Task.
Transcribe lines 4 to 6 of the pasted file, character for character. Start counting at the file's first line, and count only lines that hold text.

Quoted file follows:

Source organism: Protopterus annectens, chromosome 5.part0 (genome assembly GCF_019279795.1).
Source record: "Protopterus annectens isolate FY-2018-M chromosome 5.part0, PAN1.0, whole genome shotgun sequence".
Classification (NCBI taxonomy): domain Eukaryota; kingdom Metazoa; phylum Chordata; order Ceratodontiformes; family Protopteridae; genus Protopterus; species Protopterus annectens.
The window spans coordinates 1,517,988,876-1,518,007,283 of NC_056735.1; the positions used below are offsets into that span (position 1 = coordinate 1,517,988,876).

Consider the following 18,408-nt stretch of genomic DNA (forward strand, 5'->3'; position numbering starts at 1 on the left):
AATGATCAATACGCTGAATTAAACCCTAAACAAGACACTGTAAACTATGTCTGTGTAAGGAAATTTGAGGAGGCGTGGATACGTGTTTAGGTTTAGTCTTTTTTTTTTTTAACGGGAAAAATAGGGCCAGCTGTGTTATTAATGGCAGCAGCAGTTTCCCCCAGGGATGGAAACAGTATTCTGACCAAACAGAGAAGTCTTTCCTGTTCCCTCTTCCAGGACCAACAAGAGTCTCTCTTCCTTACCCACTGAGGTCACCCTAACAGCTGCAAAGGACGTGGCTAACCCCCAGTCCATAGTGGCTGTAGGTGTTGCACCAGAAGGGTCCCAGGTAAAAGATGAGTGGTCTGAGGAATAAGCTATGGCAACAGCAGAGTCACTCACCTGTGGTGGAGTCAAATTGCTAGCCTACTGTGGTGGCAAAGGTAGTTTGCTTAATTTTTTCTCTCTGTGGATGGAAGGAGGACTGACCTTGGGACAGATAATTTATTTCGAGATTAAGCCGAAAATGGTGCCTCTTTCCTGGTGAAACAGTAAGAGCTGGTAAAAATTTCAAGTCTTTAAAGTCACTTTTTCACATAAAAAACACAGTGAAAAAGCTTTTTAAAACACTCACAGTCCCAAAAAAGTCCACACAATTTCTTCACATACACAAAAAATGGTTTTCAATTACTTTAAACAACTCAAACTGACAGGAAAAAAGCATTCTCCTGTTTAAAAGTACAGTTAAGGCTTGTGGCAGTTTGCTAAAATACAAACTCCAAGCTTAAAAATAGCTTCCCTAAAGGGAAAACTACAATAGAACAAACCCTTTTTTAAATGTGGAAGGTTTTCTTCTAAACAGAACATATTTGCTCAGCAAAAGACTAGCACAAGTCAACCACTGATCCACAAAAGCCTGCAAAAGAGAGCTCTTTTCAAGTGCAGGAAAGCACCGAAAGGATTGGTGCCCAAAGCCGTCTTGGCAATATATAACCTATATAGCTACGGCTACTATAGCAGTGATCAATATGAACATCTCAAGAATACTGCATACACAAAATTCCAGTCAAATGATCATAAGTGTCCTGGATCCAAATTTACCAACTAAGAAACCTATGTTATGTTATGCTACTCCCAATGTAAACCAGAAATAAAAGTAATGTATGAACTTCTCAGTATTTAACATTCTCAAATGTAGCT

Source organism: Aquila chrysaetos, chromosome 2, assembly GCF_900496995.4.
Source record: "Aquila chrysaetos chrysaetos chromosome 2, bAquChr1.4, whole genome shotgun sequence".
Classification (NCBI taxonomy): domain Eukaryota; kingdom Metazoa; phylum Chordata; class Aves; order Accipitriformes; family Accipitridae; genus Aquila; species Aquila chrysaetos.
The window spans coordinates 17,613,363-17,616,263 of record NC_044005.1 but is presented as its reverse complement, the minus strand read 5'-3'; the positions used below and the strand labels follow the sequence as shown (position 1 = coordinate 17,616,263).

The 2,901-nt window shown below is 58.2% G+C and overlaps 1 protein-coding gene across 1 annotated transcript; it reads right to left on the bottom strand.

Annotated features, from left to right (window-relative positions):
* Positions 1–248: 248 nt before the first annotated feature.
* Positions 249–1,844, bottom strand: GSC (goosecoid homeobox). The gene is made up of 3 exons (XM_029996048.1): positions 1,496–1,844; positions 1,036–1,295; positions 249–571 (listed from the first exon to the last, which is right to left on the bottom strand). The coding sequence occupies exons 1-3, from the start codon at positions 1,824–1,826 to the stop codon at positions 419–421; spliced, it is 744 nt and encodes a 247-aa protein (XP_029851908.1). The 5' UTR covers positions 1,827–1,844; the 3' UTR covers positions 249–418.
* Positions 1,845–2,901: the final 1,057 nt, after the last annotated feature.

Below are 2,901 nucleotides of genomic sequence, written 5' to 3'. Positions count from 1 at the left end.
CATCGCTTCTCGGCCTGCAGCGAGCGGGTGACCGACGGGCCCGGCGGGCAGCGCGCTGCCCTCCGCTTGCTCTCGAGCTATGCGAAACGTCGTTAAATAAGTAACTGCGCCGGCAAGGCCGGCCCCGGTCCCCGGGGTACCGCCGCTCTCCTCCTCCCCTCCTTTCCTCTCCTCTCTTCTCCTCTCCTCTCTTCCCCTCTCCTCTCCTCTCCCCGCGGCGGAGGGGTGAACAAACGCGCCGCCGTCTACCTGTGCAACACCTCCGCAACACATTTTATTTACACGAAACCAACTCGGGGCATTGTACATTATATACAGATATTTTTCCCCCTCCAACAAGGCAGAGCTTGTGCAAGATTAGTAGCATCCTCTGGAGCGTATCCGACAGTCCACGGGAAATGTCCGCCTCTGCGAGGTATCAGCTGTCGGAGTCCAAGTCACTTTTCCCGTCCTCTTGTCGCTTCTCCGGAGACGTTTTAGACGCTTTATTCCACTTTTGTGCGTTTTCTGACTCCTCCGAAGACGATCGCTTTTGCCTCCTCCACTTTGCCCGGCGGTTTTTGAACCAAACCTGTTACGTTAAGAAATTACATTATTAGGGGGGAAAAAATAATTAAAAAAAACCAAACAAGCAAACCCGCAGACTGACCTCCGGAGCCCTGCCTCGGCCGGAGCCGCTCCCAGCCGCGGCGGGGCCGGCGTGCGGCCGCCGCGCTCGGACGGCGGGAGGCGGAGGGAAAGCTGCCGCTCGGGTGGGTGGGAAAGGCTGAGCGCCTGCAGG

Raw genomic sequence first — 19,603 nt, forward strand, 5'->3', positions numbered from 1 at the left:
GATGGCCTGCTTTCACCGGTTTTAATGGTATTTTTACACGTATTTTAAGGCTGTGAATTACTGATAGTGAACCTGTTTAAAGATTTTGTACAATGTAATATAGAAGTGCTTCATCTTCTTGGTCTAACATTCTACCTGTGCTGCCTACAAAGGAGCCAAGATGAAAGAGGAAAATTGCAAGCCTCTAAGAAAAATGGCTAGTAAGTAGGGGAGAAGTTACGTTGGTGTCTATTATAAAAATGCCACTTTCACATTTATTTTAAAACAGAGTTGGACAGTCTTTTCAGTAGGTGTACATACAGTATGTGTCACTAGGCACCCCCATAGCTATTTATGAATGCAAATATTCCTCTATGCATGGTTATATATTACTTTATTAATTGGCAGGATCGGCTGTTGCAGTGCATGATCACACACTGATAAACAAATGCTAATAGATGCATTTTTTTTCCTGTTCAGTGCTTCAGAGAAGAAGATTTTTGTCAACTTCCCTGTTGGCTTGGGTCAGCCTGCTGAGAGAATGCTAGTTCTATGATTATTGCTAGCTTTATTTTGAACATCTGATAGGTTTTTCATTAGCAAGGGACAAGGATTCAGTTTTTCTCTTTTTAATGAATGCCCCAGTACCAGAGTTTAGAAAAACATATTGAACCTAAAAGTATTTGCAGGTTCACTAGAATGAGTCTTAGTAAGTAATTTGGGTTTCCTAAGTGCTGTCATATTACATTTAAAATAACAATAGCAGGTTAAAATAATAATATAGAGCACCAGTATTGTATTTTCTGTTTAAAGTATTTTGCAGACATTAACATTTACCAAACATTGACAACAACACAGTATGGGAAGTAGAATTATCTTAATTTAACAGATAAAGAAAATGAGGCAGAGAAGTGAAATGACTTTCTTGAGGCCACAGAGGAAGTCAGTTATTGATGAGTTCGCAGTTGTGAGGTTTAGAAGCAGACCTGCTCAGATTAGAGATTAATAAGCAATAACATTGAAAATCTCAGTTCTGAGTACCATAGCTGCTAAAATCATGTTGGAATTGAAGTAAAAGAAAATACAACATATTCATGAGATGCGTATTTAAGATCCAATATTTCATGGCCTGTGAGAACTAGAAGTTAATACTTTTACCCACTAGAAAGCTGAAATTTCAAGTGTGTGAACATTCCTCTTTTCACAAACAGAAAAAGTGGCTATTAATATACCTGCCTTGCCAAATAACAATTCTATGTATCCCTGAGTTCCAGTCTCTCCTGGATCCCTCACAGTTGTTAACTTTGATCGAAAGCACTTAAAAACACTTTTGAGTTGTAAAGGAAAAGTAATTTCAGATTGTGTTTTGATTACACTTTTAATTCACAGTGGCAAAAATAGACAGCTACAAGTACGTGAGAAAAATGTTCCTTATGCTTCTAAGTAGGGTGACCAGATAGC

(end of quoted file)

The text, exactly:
The window spans coordinates 1,517,988,876-1,518,007,283 of NC_056735.1; the positions used below are offsets into that span (position 1 = coordinate 1,517,988,876).

Consider the following 18,408-nt stretch of genomic DNA (forward strand, 5'->3'; position numbering starts at 1 on the left):
AATGATCAATACGCTGAATTAAACCCTAAACAAGACACTGTAAACTATGTCTGTGTAAGGAAATTTGAGGAGGCGTGGATACGTGTTTAGGTTTAGTCTTTTTTTTTTTTAACGGGAAAAATAGGGCCAGCTGTGTTATTAATGGCAGCAGCAGTTTCCCCCAGGGATGGAAACAGTATTCTGACCAAACAGAGAAGTCTTTCCTGTTCCCTCTTCCAGGACCAACAAGAGTCTCTCTTCCTTACCCACTGAGGTCACCCTAACAGCTGCAAAGGACGTGGCTAACCCCCAGTCCATAGTGGCTGTAGGTGTTGCACCAGAAGGGTCCCAGGTAAAAGATGAGTGGTCTGAGGAATAAGCTATGGCAACAGCAGAGTCACTCACCTGTGGTGGAGTCAAATTGCTAGCCTACTGTGGTGGCAAAGGTAGTTTGCTTAATTTTTTCTCTCTGTGGATGGAAGGAGGACTGACCTTGGGACAGATAATTTATTTCGAGATTAAGCCGAAAATGGTGCCTCTTTCCTGGTGAAACAGTAAGAGCTGGTAAAAATTTCAAGTCTTTAAAGTCACTTTTTCACATAAAAAACACAGTGAAAAAGCTTTTTAAAACACTCACAGTCCCAAAAAAGTCCACACAATTTCTTCACATACACAAAAAATGGTTTTCAATTACTTTAAACAACTCAAACTGACAGGAAAAAAGCATTCTCCTGTTTAAAAGTACAGTTAAGGCTTGTGGCAGTTTGCTAAAATACAAACTCCAAGCTTAAAAATAGCTTCCCTAAAGGGAAAACTACAATAGAACAAACCCTTTTTTAAATGTGGAAGGTTTTCTTCTAAACAGAACATATTTGCTCAGCAAAAGACTAGCACAAGTCAACCACTGATCCACAAAAGCCTGCAAAAGAGAGCTCTTTTCAAGTGCAGGAAAGCACCGAAAGGATTGGTGCCCAAAGCCGTCTTGGCAATATATAACCTATATAGCTACGGCTACTATAGCAGTGATCAATATGAACATCTCAAGAATACTGCATACACAAAATTCCAGTCAAATGATCATAAGTGTCCTGGATCCAAATTTACCAACTAAGAAACCTATGTTATGTTATGCTACTCCCAATGTAAACCAGAAATAAAAGTAATGTATGAACTTCTCAGTATTTAACATTCTCAAATGTAGCT